I draw manga, which I have studied in Japan and produce in English and Japanese. I aim to increase Black representation in the form and teach workshops on manga and Japanese storytelling. Using the university as a platform, my events and classes are open to the community. I am designing a manga production course for UIUC which will be the first of its kind in the United-States.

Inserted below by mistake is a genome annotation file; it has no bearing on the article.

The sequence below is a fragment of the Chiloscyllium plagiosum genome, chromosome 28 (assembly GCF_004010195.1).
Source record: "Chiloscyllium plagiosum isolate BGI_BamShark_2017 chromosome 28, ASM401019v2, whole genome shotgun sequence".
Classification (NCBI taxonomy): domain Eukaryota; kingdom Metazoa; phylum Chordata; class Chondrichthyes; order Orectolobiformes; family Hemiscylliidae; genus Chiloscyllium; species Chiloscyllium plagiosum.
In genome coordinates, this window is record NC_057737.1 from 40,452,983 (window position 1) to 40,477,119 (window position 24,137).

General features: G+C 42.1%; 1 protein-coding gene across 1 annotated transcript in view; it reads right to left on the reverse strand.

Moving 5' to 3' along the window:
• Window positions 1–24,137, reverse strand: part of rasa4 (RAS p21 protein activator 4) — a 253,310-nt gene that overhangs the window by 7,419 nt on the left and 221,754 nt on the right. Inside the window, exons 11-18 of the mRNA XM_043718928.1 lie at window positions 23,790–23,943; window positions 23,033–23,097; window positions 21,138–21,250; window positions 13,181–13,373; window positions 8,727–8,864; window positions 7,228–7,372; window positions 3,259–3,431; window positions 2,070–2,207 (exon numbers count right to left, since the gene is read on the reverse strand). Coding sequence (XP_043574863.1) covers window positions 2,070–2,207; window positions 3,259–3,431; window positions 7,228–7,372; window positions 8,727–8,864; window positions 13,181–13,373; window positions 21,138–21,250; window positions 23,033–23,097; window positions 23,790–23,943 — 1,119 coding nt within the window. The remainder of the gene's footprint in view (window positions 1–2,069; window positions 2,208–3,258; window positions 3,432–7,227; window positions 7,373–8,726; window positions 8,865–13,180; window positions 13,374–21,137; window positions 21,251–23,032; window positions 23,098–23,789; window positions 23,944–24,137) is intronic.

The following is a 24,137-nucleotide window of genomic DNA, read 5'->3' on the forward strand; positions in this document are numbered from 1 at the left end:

My current project is a bilingual manga that imagines Black potential in a world where race doesn’t exist. Azuki is about a little girl who is a Rock, Paper, Scissors champion. Pitted against a cast of tough, male opponents, Azuki only plays scissors, but always wins – speculating Black girl magic in a world without impediments as the universe bends toward her will. Azuki imagines a Black character at once in a conspicuously Japanese setting, and an ambiguous anational space – combining the cultural transnationalism of the Black manga movement with the concept of a borderless society and a world of humans unimpeded by the construct of race. The plot’s absurdity is a reminder that these ideals are still a fantasy and there is work to be done in establishing bridges and abolishing systems.